The death verdict for Dzhokhar Tsarnaev for his role in the Boston Marathon bombing has, not surprisingly, prompted a range of reaction, from satisfaction at justice done to condemnation of a barbaric punishment.
What was surprising was the difference between the reactions of Bostonians and Americans generally. Only 15 percent of local residents wanted him executed, whereas some 60 percent of Americans said they thought he should get the death penalty, according to public opinion polls.
One might have expected the opposite: that those in whose own city this horrible act was perpetrated would have been more inclined to impose the harsher punishment than those who live farther away. That this is not the case can be attributed to the liberal leanings of the people of Massachusetts. Indeed, Massachusetts abolished the death penalty for state crimes in 1984 and has not carried out an execution since 1947.
It was likely only due to the “death-qualified” requirement — that members of the jury avow beforehand that they would vote for the death penalty if the law demanded it — that the verdict was such.
At the same time, the contrast of local with national opinion in this case also highlights the moral complexities of an issue that has stubbornly refused to go away.
The families of the victims in Boston appeared more in favor of the death penalty than others in the city. They were the most directly affected and suffered far more than anyone else. Some would say that entitles them to have the most say in the punishment.
Nor are they the ones who will put him to death; it is the federal government that will do so. Thus, it is not strictly the affair of the victims. In a sense, we are all putting him to death. That gives everyone a say in it.
Every case in which the death penalty is involved reignites the issue. Those who oppose it are moved by fresh repugnance to stiffen their opposition; those who favor it point to the suffering of new victims that cry out for fitting punishment.
The Boston Marathon bombing was, in a sense, a model case. The evidence was overwhelming, incontrovertible and horrific; the defendant expressed no remorse; and even a supposedly “unbeatable” defense attorney could not persuade the jury that Tsarnaev was just a mixed-up kid. If the death penalty ever applies, it should apply in this case. It took the jurors only 14 hours to agree.
If there is one good thing to be said about the whole gruesome, agonizing experience, it is that the varied reactions to the verdict reveal a certain nobility among people. That the controversy about taking a life — even that of a heinous terrorist whose guilt leaves no doubt — bespeaks the high value that Americans place on human life, and that includes the 60 percent who favor the death penalty.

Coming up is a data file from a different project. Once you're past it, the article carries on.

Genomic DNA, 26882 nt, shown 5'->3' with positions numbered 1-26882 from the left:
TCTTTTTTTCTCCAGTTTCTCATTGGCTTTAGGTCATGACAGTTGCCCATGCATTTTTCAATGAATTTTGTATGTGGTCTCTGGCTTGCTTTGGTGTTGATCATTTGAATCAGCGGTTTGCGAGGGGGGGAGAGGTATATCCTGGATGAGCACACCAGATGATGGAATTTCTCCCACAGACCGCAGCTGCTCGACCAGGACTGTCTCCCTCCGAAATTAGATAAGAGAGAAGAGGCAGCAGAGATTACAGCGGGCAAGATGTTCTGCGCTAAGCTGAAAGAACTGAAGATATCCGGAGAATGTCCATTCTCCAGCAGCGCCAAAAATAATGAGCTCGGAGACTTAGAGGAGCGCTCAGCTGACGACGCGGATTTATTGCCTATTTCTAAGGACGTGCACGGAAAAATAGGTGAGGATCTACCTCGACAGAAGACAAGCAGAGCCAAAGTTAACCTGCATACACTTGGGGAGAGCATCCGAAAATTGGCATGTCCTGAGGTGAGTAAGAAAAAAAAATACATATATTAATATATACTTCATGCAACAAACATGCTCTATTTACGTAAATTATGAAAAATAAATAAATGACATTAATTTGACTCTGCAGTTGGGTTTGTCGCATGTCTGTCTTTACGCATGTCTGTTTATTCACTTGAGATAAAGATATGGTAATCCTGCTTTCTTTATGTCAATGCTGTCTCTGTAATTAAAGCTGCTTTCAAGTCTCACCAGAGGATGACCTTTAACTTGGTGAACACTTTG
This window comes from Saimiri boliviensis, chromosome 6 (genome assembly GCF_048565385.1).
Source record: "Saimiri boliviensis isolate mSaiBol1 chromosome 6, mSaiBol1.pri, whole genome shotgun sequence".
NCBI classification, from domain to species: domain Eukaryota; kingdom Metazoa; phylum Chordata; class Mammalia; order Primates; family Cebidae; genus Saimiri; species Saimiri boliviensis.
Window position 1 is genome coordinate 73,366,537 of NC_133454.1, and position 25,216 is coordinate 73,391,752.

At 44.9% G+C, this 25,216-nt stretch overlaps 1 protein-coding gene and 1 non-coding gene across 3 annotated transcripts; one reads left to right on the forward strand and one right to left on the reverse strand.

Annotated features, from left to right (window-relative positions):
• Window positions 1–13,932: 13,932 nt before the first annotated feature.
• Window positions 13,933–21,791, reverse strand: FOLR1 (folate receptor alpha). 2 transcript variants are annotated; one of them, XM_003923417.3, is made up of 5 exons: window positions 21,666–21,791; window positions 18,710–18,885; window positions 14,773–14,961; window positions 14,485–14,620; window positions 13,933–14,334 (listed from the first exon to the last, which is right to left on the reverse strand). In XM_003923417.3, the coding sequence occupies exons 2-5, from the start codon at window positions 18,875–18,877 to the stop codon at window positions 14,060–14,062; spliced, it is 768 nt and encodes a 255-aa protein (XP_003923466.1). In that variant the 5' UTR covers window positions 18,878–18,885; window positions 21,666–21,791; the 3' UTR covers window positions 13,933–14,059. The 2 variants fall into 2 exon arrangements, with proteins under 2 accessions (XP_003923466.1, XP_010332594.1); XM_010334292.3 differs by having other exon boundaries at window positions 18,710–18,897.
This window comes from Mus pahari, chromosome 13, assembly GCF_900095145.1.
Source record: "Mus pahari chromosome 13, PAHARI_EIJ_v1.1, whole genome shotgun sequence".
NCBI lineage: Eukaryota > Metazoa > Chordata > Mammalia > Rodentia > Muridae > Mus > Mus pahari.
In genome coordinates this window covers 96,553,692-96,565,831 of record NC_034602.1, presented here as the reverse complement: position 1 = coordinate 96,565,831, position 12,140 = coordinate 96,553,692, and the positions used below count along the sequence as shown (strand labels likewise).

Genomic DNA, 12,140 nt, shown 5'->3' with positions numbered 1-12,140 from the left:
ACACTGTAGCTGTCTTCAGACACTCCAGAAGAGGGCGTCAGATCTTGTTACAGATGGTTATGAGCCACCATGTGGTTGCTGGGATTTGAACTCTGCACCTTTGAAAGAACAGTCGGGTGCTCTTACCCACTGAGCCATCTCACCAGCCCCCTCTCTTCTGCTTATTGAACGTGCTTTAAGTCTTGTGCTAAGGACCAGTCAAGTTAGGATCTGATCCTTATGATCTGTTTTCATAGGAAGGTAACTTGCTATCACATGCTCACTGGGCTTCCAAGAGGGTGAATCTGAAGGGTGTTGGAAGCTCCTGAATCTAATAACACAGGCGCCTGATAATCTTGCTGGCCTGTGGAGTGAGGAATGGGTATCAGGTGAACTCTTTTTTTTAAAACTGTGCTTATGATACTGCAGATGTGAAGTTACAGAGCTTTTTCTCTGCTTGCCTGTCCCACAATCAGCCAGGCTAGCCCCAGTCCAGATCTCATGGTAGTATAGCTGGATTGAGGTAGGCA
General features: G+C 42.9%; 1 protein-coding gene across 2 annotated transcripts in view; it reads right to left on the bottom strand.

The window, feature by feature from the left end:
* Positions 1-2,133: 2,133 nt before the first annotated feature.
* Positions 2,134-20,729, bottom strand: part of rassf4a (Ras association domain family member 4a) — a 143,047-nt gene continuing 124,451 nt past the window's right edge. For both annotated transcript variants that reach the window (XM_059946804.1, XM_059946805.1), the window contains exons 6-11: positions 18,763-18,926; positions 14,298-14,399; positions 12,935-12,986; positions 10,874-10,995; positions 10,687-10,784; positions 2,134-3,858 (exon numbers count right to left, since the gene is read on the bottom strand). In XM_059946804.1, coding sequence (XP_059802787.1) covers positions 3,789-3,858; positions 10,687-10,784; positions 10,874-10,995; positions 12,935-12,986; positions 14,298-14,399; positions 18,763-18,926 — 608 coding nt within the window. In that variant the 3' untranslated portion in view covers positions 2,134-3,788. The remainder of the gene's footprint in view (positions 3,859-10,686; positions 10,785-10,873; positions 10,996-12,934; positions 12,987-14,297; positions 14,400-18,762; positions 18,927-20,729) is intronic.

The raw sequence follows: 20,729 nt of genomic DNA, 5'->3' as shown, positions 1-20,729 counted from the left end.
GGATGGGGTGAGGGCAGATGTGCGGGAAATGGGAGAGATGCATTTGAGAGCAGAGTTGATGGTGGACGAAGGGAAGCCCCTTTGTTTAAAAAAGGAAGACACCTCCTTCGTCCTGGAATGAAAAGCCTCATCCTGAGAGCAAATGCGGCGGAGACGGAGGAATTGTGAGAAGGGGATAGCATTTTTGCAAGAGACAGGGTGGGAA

Those who say they supported the death penalty did so with a heavy heart. All realize that it will not bring back the dead or the lost limbs, and that the finality of execution doesn’t guarantee “closure.”
Liz Norden, whose sons, Paul and J. P., lost legs in the bombing, said, “I feel justice for my family… I have to watch my two sons put a leg on every day, so, I mean, I don’t know — closure? But I can tell you, it feels like a weight has been lifted off my shoulders.”
The comments of state officials who supported the jury’s verdict also reflected this reality. When Boston Mayor Martin Walsh voiced a hope for closure, it was only “a small amount of closure … we will forever remember…” he said.
Attorney General Loretta Lynch, who called it “a fitting punishment,” could also only hope for “some measure of closure to the victims and their families.”
Furthermore, it would be naive to think that putting Tsarnaev to death puts the legal case to rest. Now come the inevitable legal appeals, yet more media coverage and the grief they prolong. “It’s going to be at least a decade,” said John Blume, a death penalty expert at Cornell Law School.
For the victims and their families, that is cruel and unusual punishment.
If what we seek is not only justice but closure — and that justice demands a certain measure of finality to the suffering of victims — then what is needed now is a serious effort to shorten the appeals period. The constitution guarantees the right to a speedy trial; it does not guarantee the right to 10 years to try to undo the outcome of a trial.